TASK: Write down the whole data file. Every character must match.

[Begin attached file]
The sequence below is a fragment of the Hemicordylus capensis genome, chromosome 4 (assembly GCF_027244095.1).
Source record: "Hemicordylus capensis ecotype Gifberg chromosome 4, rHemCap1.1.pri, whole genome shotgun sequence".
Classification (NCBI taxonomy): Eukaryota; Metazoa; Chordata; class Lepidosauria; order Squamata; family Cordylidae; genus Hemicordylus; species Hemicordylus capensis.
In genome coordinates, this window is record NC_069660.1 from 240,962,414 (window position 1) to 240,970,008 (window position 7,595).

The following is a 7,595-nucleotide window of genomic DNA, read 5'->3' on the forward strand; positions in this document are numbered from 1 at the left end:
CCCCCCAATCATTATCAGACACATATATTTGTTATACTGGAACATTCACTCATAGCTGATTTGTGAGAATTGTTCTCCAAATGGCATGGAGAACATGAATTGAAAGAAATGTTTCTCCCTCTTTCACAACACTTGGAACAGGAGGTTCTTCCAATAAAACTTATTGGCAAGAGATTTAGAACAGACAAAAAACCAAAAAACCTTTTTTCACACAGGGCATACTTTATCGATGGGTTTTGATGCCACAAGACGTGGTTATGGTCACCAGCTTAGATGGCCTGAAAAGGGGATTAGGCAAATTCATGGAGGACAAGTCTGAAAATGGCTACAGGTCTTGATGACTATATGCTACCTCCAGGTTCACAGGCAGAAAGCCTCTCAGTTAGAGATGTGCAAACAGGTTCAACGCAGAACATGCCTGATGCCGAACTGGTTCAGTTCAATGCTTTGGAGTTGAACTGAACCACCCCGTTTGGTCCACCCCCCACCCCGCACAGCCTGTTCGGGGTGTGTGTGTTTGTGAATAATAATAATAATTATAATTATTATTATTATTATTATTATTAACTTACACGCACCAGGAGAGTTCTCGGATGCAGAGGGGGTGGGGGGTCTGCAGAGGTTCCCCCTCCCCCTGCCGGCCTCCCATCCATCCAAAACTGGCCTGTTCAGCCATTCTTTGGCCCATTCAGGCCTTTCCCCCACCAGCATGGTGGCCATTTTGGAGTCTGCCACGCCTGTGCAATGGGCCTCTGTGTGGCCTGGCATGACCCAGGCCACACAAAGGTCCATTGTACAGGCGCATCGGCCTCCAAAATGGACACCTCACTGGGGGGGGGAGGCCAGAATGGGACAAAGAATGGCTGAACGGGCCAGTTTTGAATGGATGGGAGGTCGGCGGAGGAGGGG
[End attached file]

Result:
The sequence below is a fragment of the Hemicordylus capensis genome, chromosome 4 (assembly GCF_027244095.1).
Source record: "Hemicordylus capensis ecotype Gifberg chromosome 4, rHemCap1.1.pri, whole genome shotgun sequence".
Classification (NCBI taxonomy): Eukaryota; Metazoa; Chordata; class Lepidosauria; order Squamata; family Cordylidae; genus Hemicordylus; species Hemicordylus capensis.
In genome coordinates, this window is record NC_069660.1 from 240,962,414 (window position 1) to 240,970,008 (window position 7,595).

The following is a 7,595-nucleotide window of genomic DNA, read 5'->3' on the forward strand; positions in this document are numbered from 1 at the left end:
CCCCCCAATCATTATCAGACACATATATTTGTTATACTGGAACATTCACTCATAGCTGATTTGTGAGAATTGTTCTCCAAATGGCATGGAGAACATGAATTGAAAGAAATGTTTCTCCCTCTTTCACAACACTTGGAACAGGAGGTTCTTCCAATAAAACTTATTGGCAAGAGATTTAGAACAGACAAAAAACCAAAAAACCTTTTTTCACACAGGGCATACTTTATCGATGGGTTTTGATGCCACAAGACGTGGTTATGGTCACCAGCTTAGATGGCCTGAAAAGGGGATTAGGCAAATTCATGGAGGACAAGTCTGAAAATGGCTACAGGTCTTGATGACTATATGCTACCTCCAGGTTCACAGGCAGAAAGCCTCTCAGTTAGAGATGTGCAAACAGGTTCAACGCAGAACATGCCTGATGCCGAACTGGTTCAGTTCAATGCTTTGGAGTTGAACTGAACCACCCCGTTTGGTCCACCCCCCACCCCGCACAGCCTGTTCGGGGTGTGTGTGTTTGTGAATAATAATAATAATTATAATTATTATTATTATTATTATTATTAACTTACACGCACCAGGAGAGTTCTCGGATGCAGAGGGGGTGGGGGGTCTGCAGAGGTTCCCCCTCCCCCTGCCGGCCTCCCATCCATCCAAAACTGGCCTGTTCAGCCATTCTTTGGCCCATTCAGGCCTTTCCCCCACCAGCATGGTGGCCATTTTGGAGTCTGCCACGCCTGTGCAATGGGCCTCTGTGTGGCCTGGCATGACCCAGGCCACACAAAGGTCCATTGTACAGGCGCATCGGCCTCCAAAATGGACACCTCACTGGGGGGGGGAGGCCAGAATGGGACAAAGAATGGCTGAACGGGCCAGTTTTGAATGGATGGGAGGTCGGCGGAGGAGGGG